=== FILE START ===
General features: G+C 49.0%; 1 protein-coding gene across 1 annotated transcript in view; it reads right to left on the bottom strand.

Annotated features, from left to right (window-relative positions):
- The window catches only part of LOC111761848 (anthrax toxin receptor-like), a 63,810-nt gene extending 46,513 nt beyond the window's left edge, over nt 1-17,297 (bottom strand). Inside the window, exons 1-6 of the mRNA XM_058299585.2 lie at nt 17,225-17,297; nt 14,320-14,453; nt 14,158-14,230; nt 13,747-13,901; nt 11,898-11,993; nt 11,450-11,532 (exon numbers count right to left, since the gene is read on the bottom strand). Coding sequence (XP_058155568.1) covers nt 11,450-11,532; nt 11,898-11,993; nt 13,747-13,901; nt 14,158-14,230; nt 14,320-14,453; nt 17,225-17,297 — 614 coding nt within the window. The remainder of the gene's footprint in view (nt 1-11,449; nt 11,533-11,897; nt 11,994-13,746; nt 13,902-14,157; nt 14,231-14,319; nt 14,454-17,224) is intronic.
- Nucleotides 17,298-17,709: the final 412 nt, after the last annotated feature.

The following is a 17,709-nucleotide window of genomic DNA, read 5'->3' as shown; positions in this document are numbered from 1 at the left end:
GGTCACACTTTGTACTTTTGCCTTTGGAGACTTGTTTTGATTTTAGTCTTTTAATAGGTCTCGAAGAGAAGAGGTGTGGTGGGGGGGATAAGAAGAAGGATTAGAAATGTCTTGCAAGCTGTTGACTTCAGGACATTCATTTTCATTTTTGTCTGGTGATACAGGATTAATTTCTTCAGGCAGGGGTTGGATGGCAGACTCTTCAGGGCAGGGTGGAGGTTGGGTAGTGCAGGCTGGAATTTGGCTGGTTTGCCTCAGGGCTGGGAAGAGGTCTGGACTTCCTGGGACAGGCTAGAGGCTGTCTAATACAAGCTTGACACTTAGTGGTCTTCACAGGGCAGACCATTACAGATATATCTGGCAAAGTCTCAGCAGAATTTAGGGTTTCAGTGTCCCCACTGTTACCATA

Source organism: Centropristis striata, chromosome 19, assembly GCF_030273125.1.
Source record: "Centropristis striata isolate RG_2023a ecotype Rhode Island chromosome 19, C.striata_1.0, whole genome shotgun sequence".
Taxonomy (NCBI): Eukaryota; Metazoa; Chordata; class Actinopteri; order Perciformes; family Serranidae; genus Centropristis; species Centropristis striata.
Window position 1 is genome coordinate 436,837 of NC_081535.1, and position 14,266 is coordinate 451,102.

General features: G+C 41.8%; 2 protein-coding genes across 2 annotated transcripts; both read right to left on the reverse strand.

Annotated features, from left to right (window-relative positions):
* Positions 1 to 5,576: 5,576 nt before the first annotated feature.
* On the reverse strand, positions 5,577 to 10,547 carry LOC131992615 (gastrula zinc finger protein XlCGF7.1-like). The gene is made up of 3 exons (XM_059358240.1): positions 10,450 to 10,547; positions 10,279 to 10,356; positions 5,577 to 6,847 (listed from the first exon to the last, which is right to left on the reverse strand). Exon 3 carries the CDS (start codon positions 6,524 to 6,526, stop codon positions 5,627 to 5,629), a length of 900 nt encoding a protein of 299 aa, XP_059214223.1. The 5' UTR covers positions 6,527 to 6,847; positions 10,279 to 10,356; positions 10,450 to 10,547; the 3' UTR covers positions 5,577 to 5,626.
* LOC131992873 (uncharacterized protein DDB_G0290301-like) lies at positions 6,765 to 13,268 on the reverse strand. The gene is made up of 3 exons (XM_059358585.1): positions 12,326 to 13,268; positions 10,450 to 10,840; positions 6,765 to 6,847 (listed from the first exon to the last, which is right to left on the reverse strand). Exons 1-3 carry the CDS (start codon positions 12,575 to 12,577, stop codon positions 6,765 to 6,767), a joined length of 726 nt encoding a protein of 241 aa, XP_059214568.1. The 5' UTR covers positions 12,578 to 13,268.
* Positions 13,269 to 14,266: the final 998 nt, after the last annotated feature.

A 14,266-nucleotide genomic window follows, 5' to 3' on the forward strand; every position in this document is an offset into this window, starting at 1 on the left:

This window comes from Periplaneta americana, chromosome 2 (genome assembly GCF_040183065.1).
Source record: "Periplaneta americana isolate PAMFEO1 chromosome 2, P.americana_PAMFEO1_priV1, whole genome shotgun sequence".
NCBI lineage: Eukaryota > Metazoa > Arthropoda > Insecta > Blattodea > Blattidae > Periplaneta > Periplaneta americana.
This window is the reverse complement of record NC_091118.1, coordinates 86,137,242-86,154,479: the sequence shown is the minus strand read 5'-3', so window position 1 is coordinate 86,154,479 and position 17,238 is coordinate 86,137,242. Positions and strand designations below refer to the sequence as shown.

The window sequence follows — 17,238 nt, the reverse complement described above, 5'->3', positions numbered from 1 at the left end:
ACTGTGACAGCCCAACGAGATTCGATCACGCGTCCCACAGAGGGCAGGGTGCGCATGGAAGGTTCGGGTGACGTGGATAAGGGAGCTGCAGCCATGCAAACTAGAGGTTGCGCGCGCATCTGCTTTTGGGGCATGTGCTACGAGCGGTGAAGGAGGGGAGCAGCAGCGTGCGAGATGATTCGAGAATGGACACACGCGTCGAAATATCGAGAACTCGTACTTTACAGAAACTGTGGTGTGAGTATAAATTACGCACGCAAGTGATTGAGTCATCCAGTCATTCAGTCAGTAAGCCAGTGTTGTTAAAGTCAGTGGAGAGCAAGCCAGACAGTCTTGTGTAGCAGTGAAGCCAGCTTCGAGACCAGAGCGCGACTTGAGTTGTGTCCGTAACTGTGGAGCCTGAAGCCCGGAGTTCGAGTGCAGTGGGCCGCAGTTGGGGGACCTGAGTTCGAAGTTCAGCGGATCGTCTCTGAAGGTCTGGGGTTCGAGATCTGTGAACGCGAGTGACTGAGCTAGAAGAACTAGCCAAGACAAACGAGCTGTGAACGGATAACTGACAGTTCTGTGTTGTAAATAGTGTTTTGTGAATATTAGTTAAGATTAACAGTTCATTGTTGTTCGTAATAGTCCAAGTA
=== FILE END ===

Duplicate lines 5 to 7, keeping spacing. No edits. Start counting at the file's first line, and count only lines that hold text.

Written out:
The following is a 17,709-nucleotide window of genomic DNA, read 5'->3' as shown; positions in this document are numbered from 1 at the left end:
GGTCACACTTTGTACTTTTGCCTTTGGAGACTTGTTTTGATTTTAGTCTTTTAATAGGTCTCGAAGAGAAGAGGTGTGGTGGGGGGGATAAGAAGAAGGATTAGAAATGTCTTGCAAGCTGTTGACTTCAGGACATTCATTTTCATTTTTGTCTGGTGATACAGGATTAATTTCTTCAGGCAGGGGTTGGATGGCAGACTCTTCAGGGCAGGGTGGAGGTTGGGTAGTGCAGGCTGGAATTTGGCTGGTTTGCCTCAGGGCTGGGAAGAGGTCTGGACTTCCTGGGACAGGCTAGAGGCTGTCTAATACAAGCTTGACACTTAGTGGTCTTCACAGGGCAGACCATTACAGATATATCTGGCAAAGTCTCAGCAGAATTTAGGGTTTCAGTGTCCCCACTGTTACCATA

Source organism: Centropristis striata, chromosome 19, assembly GCF_030273125.1.